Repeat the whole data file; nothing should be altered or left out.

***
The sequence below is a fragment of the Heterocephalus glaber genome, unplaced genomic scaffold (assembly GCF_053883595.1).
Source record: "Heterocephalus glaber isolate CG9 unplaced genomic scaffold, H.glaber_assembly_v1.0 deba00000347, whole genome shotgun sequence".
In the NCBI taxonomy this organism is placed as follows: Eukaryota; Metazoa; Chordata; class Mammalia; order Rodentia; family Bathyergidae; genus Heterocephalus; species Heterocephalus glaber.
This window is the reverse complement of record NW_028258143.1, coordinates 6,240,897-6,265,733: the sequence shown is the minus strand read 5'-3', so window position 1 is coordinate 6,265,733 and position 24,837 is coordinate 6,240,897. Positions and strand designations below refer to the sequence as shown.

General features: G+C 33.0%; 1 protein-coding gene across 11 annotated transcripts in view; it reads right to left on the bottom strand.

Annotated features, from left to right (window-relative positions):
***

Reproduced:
The sequence below is a fragment of the Heterocephalus glaber genome, unplaced genomic scaffold (assembly GCF_053883595.1).
Source record: "Heterocephalus glaber isolate CG9 unplaced genomic scaffold, H.glaber_assembly_v1.0 deba00000347, whole genome shotgun sequence".
In the NCBI taxonomy this organism is placed as follows: Eukaryota; Metazoa; Chordata; class Mammalia; order Rodentia; family Bathyergidae; genus Heterocephalus; species Heterocephalus glaber.
This window is the reverse complement of record NW_028258143.1, coordinates 6,240,897-6,265,733: the sequence shown is the minus strand read 5'-3', so window position 1 is coordinate 6,265,733 and position 24,837 is coordinate 6,240,897. Positions and strand designations below refer to the sequence as shown.

General features: G+C 33.0%; 1 protein-coding gene across 11 annotated transcripts in view; it reads right to left on the bottom strand.

Annotated features, from left to right (window-relative positions):